The OIG recently concluded an audit on a chiropractic office located in Florida and had some significant findings. They recommended the following:
- Refund to the Federal Government the portion of the estimated $169,737 overpayment for claims for chiropractic services that did not comply with Medicare requirements and are within the 4-year claims reopening period
- Exercise reasonable diligence to identify and return the overpayments in accordance with the 60-day rule, for the remaining portion of the estimated $169,737 overpayment for claims that are outside of the reopening period, and identify any returned overpayments as having been made in accordance with this recommendation;
- Exercise reasonable diligence to identify and return any additional similar overpayments outside of our audit period, in accordance with the 60-day rule, and identify any returned overpayments as having been made in accordance with this recommendation; and
- Establish adequate policies and procedures to ensure that chiropractic services billed to Medicare are medically necessary and adequately documented
These OIG audit recommendations do not necessarily mean that this is the final determination and Medicare will follow all their recommendations. The MAC will likely be the one making the final determination as to whether a potential overpayment exists and they will also be the one to recoup any overpayments.
Even though the chiropractic office disagreed with the OIG’s findings on 31 of the 33 disputed claims and plans to appeal, there are some important things that every office can glean from their misfortune:
- The OIG excluded claims that were previously reviewed by RAC or MAC so that means that even more records were reviewed prior to the OIG audit. Remember, records requests tend to lead to audits. If you have had record requests, be sure to conduct your own internal audit to look for potential problems and resolve them. The 2018 ChiroCode DeskBook includes an audit template for this purpose.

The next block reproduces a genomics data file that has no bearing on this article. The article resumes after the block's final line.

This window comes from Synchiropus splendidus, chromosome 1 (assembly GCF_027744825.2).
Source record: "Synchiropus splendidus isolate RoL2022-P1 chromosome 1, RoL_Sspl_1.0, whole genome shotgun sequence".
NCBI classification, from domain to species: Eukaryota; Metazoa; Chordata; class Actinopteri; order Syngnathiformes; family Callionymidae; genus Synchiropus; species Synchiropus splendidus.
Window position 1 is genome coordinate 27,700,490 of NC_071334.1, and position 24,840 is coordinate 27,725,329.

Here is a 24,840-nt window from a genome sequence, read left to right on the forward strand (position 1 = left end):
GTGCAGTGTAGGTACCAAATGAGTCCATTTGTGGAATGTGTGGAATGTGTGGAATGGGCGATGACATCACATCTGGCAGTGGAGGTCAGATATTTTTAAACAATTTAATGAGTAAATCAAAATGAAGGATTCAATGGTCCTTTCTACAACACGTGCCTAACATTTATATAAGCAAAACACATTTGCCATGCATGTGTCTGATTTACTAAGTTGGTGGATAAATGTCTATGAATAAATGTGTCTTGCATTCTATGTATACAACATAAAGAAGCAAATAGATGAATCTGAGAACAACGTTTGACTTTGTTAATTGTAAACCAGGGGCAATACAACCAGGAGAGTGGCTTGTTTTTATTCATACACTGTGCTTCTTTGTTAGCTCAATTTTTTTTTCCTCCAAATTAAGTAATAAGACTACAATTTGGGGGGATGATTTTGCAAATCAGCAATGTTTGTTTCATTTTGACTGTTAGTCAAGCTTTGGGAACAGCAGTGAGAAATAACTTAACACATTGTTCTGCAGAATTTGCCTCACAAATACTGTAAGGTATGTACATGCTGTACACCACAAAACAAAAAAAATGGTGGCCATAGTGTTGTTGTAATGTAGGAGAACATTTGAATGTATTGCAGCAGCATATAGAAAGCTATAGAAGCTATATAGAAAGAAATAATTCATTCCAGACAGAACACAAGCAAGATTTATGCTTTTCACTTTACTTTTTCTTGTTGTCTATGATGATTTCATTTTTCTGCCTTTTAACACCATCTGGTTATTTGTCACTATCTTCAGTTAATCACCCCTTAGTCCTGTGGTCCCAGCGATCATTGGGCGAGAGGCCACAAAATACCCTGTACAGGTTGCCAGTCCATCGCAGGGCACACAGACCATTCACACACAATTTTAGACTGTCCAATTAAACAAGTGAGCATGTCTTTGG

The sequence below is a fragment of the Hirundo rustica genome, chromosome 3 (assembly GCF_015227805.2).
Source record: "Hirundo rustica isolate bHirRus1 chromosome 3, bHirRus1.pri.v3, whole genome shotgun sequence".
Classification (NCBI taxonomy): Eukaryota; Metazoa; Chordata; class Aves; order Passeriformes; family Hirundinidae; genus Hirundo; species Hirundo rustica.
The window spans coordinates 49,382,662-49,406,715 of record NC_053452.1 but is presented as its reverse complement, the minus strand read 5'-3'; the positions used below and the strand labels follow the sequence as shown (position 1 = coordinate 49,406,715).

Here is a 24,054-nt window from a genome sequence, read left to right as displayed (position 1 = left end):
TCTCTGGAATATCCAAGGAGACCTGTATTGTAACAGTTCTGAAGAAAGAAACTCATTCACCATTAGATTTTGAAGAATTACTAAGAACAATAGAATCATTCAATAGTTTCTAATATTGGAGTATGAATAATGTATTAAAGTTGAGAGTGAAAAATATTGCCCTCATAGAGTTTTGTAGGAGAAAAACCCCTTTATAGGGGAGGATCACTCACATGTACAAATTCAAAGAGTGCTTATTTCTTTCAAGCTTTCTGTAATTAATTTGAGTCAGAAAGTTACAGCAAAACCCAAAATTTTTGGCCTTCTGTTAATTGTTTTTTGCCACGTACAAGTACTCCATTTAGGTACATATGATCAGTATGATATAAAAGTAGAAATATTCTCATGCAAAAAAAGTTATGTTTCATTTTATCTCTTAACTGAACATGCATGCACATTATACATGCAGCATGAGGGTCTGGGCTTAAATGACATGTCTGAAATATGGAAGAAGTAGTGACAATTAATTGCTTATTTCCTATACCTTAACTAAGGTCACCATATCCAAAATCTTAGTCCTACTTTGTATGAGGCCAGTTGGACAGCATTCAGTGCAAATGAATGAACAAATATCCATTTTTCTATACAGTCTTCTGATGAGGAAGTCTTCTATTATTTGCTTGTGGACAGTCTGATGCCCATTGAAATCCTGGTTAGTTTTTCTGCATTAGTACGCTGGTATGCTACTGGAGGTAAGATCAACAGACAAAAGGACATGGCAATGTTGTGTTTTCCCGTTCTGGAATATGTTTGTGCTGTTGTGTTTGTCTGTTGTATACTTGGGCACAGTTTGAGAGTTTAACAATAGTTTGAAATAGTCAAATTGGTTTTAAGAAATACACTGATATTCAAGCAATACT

- The report stated that “Subluxation of the spine was not present or was not treated with manual manipulation or both (13 services).” This is a reminder that it is critical to document that information the way that Medicare wants it documented. Make it easy for a reviewer to find what they are looking for. See Chapter 4 of the ChiroCode DeskBook for more information.
- The overpayment of $1,042 in unallowable payments on 100 claims magically turned into an estimated Medicare overpayment of “at least $169,737” by extrapolating to all the claims they filed. We talk about this problem of extrapolation in the “Why Be Concerned?” segment on page 174 of the 2018 ChiroCode DeskBook.
- This organization was flagged as an outlier and thus audited for the following reasons:
- They were among the five highest-billing chiropractors in Florida - when your billings are substantial, the extrapolation process can be quite costly.
- They billed all chiropractic services using modifier AT - Carefully monitor when the patient moves from active treatment to maintenance and document this transition. Remember Medicare’s key requirement of having a reasonable expectation of improvement.
- They billed the majority (82 percent) of services using code 98941 - Payers use data mining to find coding patterns so if your billing pattern is different than what they expect, you are probably more likely to be audited than someone whose patterns fit their ‘norm’. See page 179 of the 2018 ChiroCode DeskBook for more information.
Now is a good time to take stock of your policies and procedures and ensure staff compliance. Conduct your own internal audit to review your medical record documentation and billing practices to be proactive in your approach to compliance.